A 100-year-old photo collection showing a family of railway workers in the West Midlands has been donated to the National Railway Museum in York after being found in the back of a wardrobe.
The photographs were taken by George Stainton, an engine fitter and driver for the London & North Western Railway from 1871, including some from his sons, George and Samuel.
They show his family members in front of different steam locomotives, alongside his colleagues, mainly at Bescot Junction Works, near Walsall. The photographs provide a unique snapshot of life on the railways at the turn of the century.
The collection of 21 images, including glass negatives and paper prints, have been donated by Sue Stainton, the great-granddaughter of George, after discovering them tucked away in the back of a wardrobe, following the death of her father.
After finding the photos, Sue and her husband Mark decided to learn more about the family history, and were able to discover names, addresses, job roles and more about Sue’s ancestors in order to try and piece together the story behind the pictures.
Sue said: “It’s been wonderful to find these photographs. I’ve learnt so much about their lives by finding all of this. Giving the collection to the National Railway Museum means that the information can be shared with others, but also that it can be preserved.
“We knew about the old camera, and my father mentioned that he and his uncle had taken photographs before, so we knew a passion for photography ran in the family, but we had no idea that these photographs existed until we found them in the wardrobe.”
The Stainton photos will be added to the national collection and housed at the museum’s Search Engine archive alongside an estimated 1.75m images which document railway history.
The Stainton family’s connection with the railway started with Sue’s great, great-grandfather, Samuel (the elder) in July 1856 when he became a porter at Dudley Port station. Three of Samuel’s sons, including George snr (photographer), joined the railway at different times and in different roles.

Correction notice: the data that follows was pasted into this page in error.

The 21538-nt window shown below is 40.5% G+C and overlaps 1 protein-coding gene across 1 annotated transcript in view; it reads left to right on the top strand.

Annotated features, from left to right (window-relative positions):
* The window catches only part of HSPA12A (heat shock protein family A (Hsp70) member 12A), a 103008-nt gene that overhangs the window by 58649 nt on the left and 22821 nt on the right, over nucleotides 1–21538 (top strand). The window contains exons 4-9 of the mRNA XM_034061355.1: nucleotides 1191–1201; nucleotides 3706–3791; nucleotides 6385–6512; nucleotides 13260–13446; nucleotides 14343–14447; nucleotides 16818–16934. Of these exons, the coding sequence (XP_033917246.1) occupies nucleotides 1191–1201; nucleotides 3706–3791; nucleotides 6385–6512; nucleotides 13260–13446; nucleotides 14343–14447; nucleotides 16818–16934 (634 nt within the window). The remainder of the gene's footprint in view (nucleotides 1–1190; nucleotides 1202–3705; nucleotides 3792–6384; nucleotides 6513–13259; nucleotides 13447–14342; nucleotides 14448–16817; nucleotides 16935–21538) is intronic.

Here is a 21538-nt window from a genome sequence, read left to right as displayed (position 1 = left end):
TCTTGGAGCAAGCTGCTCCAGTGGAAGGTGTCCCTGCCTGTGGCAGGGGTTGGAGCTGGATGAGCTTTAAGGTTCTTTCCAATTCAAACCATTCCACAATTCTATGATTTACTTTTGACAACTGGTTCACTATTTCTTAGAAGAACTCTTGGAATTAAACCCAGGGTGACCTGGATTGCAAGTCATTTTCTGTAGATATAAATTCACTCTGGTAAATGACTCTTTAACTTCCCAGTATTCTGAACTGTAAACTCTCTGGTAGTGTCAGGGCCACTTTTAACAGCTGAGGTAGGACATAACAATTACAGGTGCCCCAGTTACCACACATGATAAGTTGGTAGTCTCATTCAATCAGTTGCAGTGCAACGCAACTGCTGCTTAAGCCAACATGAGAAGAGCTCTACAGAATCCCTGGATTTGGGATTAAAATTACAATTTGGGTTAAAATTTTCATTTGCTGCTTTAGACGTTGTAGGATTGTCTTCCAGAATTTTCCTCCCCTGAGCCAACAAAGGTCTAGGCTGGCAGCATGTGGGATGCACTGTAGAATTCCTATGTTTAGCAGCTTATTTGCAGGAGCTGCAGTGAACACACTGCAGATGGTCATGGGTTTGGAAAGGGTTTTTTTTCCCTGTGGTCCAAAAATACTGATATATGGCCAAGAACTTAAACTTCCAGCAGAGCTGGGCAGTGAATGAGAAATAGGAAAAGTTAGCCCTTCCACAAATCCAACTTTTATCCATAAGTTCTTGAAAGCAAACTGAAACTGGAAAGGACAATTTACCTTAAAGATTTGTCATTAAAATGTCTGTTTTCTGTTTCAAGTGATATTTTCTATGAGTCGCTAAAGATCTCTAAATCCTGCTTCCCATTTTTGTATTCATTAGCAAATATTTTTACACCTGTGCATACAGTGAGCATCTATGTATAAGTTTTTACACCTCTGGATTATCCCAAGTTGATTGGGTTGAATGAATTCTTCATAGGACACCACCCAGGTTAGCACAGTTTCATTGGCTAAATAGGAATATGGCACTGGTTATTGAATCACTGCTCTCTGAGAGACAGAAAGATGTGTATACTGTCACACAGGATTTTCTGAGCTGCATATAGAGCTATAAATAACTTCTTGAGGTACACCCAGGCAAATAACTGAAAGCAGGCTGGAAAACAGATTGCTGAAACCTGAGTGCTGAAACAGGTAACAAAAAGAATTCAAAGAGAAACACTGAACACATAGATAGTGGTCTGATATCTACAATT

George Stainton joined the railway as an engine fitter and by the 1881 census had become an engine driver living in Walsall.
The railways were passed down through the generations, as two of George’s children, worked as engine stokers and then as engine drivers.
Sue’s father, Samuel ‘Don’ Stainton, never worked on the railways after his father refused to let him join however, his passion for locomotives and the railways remained.
Sue added: “My father, Sam Stainton, absolutely adored it here (the NRM) – it was his cathedral. He loved trains all his life, but sadly unlike his father, grandfather, and uncle, he wasn’t allowed to drive them. But he always adored trains and was so passionate about them.
“I think my great-grandfather would be amazed that his photographs have ended up here, and I know that my father would be very proud indeed.”
Alison Kay, Archives Manager at the National Railway Museum, said: “We’re so grateful to Sue Stainton for her generous donation of these wonderful images of her great-grandfather and his family.
“The images paint a vivid picture of the railways at the time and the fact we know so much about the people in the photos is a rarity for us. The stories about the family are wonderful and we hope that Search Engine visitors will engage with them and find them as fascinating as we do.”Enjoy more of The Railway Magazine reading every month. Click here to subscribe.